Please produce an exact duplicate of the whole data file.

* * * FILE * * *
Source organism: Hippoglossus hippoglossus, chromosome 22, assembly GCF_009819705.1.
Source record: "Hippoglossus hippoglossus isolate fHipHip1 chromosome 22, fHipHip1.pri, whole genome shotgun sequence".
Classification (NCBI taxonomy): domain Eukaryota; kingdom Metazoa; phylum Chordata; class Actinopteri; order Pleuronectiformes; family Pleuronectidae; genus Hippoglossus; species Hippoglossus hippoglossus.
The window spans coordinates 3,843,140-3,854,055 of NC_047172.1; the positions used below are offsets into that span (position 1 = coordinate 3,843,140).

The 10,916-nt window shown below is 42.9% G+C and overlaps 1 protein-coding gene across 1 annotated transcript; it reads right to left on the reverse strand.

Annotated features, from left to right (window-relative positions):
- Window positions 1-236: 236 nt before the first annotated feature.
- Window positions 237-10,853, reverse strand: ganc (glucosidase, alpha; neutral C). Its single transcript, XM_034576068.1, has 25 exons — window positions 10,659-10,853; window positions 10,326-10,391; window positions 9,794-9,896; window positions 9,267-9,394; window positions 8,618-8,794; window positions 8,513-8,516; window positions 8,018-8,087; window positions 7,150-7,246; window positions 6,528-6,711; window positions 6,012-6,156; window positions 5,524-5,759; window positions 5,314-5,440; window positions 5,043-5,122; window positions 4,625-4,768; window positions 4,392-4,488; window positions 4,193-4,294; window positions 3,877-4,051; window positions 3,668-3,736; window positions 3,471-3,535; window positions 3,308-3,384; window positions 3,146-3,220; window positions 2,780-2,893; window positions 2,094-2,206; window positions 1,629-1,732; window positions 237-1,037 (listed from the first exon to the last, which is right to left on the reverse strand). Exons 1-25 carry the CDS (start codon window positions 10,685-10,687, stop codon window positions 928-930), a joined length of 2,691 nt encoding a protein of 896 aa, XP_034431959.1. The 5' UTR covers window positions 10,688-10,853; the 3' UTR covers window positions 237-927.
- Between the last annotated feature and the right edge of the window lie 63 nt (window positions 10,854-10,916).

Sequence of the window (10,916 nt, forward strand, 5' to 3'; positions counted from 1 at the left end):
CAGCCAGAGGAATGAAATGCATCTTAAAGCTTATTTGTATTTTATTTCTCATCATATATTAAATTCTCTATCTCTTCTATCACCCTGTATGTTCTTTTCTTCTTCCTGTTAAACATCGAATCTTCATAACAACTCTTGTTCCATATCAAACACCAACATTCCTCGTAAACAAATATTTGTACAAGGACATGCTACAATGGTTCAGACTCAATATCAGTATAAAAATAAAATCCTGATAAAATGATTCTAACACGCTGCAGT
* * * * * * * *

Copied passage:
Source organism: Hippoglossus hippoglossus, chromosome 22, assembly GCF_009819705.1.
Source record: "Hippoglossus hippoglossus isolate fHipHip1 chromosome 22, fHipHip1.pri, whole genome shotgun sequence".
Classification (NCBI taxonomy): domain Eukaryota; kingdom Metazoa; phylum Chordata; class Actinopteri; order Pleuronectiformes; family Pleuronectidae; genus Hippoglossus; species Hippoglossus hippoglossus.
The window spans coordinates 3,843,140-3,854,055 of NC_047172.1; the positions used below are offsets into that span (position 1 = coordinate 3,843,140).

The 10,916-nt window shown below is 42.9% G+C and overlaps 1 protein-coding gene across 1 annotated transcript; it reads right to left on the reverse strand.

Annotated features, from left to right (window-relative positions):
- Window positions 1-236: 236 nt before the first annotated feature.
- Window positions 237-10,853, reverse strand: ganc (glucosidase, alpha; neutral C). Its single transcript, XM_034576068.1, has 25 exons — window positions 10,659-10,853; window positions 10,326-10,391; window positions 9,794-9,896; window positions 9,267-9,394; window positions 8,618-8,794; window positions 8,513-8,516; window positions 8,018-8,087; window positions 7,150-7,246; window positions 6,528-6,711; window positions 6,012-6,156; window positions 5,524-5,759; window positions 5,314-5,440; window positions 5,043-5,122; window positions 4,625-4,768; window positions 4,392-4,488; window positions 4,193-4,294; window positions 3,877-4,051; window positions 3,668-3,736; window positions 3,471-3,535; window positions 3,308-3,384; window positions 3,146-3,220; window positions 2,780-2,893; window positions 2,094-2,206; window positions 1,629-1,732; window positions 237-1,037 (listed from the first exon to the last, which is right to left on the reverse strand). Exons 1-25 carry the CDS (start codon window positions 10,685-10,687, stop codon window positions 928-930), a joined length of 2,691 nt encoding a protein of 896 aa, XP_034431959.1. The 5' UTR covers window positions 10,688-10,853; the 3' UTR covers window positions 237-927.
- Between the last annotated feature and the right edge of the window lie 63 nt (window positions 10,854-10,916).

Sequence of the window (10,916 nt, forward strand, 5' to 3'; positions counted from 1 at the left end):
CAGCCAGAGGAATGAAATGCATCTTAAAGCTTATTTGTATTTTATTTCTCATCATATATTAAATTCTCTATCTCTTCTATCACCCTGTATGTTCTTTTCTTCTTCCTGTTAAACATCGAATCTTCATAACAACTCTTGTTCCATATCAAACACCAACATTCCTCGTAAACAAATATTTGTACAAGGACATGCTACAATGGTTCAGACTCAATATCAGTATAAAAATAAAATCCTGATAAAATGATTCTAACACGCTGCAGT